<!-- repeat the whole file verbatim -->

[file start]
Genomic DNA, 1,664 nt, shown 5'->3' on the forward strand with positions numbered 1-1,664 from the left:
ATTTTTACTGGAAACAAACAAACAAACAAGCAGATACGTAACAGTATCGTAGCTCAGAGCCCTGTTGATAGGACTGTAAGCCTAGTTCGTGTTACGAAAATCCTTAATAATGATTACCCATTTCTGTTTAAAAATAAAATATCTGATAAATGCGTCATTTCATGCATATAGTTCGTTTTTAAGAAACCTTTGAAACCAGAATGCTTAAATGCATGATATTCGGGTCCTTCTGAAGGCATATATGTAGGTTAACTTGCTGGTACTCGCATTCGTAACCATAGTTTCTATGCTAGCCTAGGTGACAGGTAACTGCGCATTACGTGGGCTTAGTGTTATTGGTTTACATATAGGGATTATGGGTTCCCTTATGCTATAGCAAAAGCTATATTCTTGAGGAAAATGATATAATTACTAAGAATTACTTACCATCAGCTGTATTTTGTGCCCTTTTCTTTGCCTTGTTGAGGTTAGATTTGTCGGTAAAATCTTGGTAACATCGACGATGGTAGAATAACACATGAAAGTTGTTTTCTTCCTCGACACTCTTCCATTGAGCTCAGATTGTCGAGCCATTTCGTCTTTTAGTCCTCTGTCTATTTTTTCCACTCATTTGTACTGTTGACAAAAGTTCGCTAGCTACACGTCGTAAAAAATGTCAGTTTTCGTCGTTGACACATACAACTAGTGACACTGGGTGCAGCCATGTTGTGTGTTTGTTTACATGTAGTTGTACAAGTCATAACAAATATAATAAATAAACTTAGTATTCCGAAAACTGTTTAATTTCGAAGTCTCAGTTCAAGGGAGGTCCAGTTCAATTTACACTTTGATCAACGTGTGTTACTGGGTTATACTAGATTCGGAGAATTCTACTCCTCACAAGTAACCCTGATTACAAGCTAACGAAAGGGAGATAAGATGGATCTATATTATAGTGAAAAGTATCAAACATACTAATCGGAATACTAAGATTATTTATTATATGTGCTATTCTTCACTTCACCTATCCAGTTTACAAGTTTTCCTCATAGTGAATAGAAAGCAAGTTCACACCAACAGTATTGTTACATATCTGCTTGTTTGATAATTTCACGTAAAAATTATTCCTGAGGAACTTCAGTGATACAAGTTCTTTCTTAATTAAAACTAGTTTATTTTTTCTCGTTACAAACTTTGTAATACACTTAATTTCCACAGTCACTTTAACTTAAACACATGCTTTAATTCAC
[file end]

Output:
Genomic DNA, 1,664 nt, shown 5'->3' on the forward strand with positions numbered 1-1,664 from the left:
ATTTTTACTGGAAACAAACAAACAAACAAGCAGATACGTAACAGTATCGTAGCTCAGAGCCCTGTTGATAGGACTGTAAGCCTAGTTCGTGTTACGAAAATCCTTAATAATGATTACCCATTTCTGTTTAAAAATAAAATATCTGATAAATGCGTCATTTCATGCATATAGTTCGTTTTTAAGAAACCTTTGAAACCAGAATGCTTAAATGCATGATATTCGGGTCCTTCTGAAGGCATATATGTAGGTTAACTTGCTGGTACTCGCATTCGTAACCATAGTTTCTATGCTAGCCTAGGTGACAGGTAACTGCGCATTACGTGGGCTTAGTGTTATTGGTTTACATATAGGGATTATGGGTTCCCTTATGCTATAGCAAAAGCTATATTCTTGAGGAAAATGATATAATTACTAAGAATTACTTACCATCAGCTGTATTTTGTGCCCTTTTCTTTGCCTTGTTGAGGTTAGATTTGTCGGTAAAATCTTGGTAACATCGACGATGGTAGAATAACACATGAAAGTTGTTTTCTTCCTCGACACTCTTCCATTGAGCTCAGATTGTCGAGCCATTTCGTCTTTTAGTCCTCTGTCTATTTTTTCCACTCATTTGTACTGTTGACAAAAGTTCGCTAGCTACACGTCGTAAAAAATGTCAGTTTTCGTCGTTGACACATACAACTAGTGACACTGGGTGCAGCCATGTTGTGTGTTTGTTTACATGTAGTTGTACAAGTCATAACAAATATAATAAATAAACTTAGTATTCCGAAAACTGTTTAATTTCGAAGTCTCAGTTCAAGGGAGGTCCAGTTCAATTTACACTTTGATCAACGTGTGTTACTGGGTTATACTAGATTCGGAGAATTCTACTCCTCACAAGTAACCCTGATTACAAGCTAACGAAAGGGAGATAAGATGGATCTATATTATAGTGAAAAGTATCAAACATACTAATCGGAATACTAAGATTATTTATTATATGTGCTATTCTTCACTTCACCTATCCAGTTTACAAGTTTTCCTCATAGTGAATAGAAAGCAAGTTCACACCAACAGTATTGTTACATATCTGCTTGTTTGATAATTTCACGTAAAAATTATTCCTGAGGAACTTCAGTGATACAAGTTCTTTCTTAATTAAAACTAGTTTATTTTTTCTCGTTACAAACTTTGTAATACACTTAATTTCCACAGTCACTTTAACTTAAACACATGCTTTAATTCAC